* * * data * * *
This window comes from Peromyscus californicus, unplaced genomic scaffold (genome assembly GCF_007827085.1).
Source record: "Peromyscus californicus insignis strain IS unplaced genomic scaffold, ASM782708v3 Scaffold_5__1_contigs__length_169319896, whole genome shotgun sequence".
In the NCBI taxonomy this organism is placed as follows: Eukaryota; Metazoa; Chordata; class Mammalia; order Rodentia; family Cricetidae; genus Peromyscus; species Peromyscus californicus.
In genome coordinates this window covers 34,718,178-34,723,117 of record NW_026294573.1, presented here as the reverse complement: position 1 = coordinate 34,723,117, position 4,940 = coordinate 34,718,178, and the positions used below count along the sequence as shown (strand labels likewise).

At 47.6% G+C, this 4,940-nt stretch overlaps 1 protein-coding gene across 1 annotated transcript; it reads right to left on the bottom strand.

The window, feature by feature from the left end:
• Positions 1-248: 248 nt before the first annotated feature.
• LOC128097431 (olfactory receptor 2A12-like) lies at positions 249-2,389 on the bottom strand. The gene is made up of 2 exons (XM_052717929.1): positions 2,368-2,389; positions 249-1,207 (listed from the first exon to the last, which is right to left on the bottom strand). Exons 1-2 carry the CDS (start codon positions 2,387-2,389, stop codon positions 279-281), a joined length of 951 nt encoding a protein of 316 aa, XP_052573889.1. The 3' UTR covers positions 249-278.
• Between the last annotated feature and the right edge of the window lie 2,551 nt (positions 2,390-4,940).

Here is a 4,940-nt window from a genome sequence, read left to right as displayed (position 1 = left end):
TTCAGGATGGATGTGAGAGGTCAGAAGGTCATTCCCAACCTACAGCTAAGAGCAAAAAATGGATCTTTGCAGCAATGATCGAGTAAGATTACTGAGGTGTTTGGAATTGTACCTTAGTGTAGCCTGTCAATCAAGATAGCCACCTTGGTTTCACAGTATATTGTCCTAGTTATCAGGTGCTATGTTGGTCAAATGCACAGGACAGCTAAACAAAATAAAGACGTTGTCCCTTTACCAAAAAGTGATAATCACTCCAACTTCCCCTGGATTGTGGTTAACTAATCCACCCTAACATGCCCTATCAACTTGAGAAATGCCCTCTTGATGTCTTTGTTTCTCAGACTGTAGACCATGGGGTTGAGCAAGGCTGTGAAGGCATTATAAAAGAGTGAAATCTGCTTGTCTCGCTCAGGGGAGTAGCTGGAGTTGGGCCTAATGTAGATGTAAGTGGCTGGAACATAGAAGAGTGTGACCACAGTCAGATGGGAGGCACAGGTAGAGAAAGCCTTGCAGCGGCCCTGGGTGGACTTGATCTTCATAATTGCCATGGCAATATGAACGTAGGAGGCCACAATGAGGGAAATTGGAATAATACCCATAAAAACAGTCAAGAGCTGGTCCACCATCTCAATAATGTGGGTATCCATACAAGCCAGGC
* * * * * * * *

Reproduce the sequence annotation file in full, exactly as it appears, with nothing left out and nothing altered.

This window comes from Peromyscus californicus, unplaced genomic scaffold (genome assembly GCF_007827085.1).
Source record: "Peromyscus californicus insignis strain IS unplaced genomic scaffold, ASM782708v3 Scaffold_5__1_contigs__length_169319896, whole genome shotgun sequence".
In the NCBI taxonomy this organism is placed as follows: Eukaryota; Metazoa; Chordata; class Mammalia; order Rodentia; family Cricetidae; genus Peromyscus; species Peromyscus californicus.
In genome coordinates this window covers 34,718,178-34,723,117 of record NW_026294573.1, presented here as the reverse complement: position 1 = coordinate 34,723,117, position 4,940 = coordinate 34,718,178, and the positions used below count along the sequence as shown (strand labels likewise).

At 47.6% G+C, this 4,940-nt stretch overlaps 1 protein-coding gene across 1 annotated transcript; it reads right to left on the bottom strand.

The window, feature by feature from the left end:
• Positions 1-248: 248 nt before the first annotated feature.
• LOC128097431 (olfactory receptor 2A12-like) lies at positions 249-2,389 on the bottom strand. The gene is made up of 2 exons (XM_052717929.1): positions 2,368-2,389; positions 249-1,207 (listed from the first exon to the last, which is right to left on the bottom strand). Exons 1-2 carry the CDS (start codon positions 2,387-2,389, stop codon positions 279-281), a joined length of 951 nt encoding a protein of 316 aa, XP_052573889.1. The 3' UTR covers positions 249-278.
• Between the last annotated feature and the right edge of the window lie 2,551 nt (positions 2,390-4,940).

Here is a 4,940-nt window from a genome sequence, read left to right as displayed (position 1 = left end):
TTCAGGATGGATGTGAGAGGTCAGAAGGTCATTCCCAACCTACAGCTAAGAGCAAAAAATGGATCTTTGCAGCAATGATCGAGTAAGATTACTGAGGTGTTTGGAATTGTACCTTAGTGTAGCCTGTCAATCAAGATAGCCACCTTGGTTTCACAGTATATTGTCCTAGTTATCAGGTGCTATGTTGGTCAAATGCACAGGACAGCTAAACAAAATAAAGACGTTGTCCCTTTACCAAAAAGTGATAATCACTCCAACTTCCCCTGGATTGTGGTTAACTAATCCACCCTAACATGCCCTATCAACTTGAGAAATGCCCTCTTGATGTCTTTGTTTCTCAGACTGTAGACCATGGGGTTGAGCAAGGCTGTGAAGGCATTATAAAAGAGTGAAATCTGCTTGTCTCGCTCAGGGGAGTAGCTGGAGTTGGGCCTAATGTAGATGTAAGTGGCTGGAACATAGAAGAGTGTGACCACAGTCAGATGGGAGGCACAGGTAGAGAAAGCCTTGCAGCGGCCCTGGGTGGACTTGATCTTCATAATTGCCATGGCAATATGAACGTAGGAGGCCACAATGAGGGAAATTGGAATAATACCCATAAAAACAGTCAAGAGCTGGTCCACCATCTCAATAATGTGGGTATCCATACAAGCCAGGC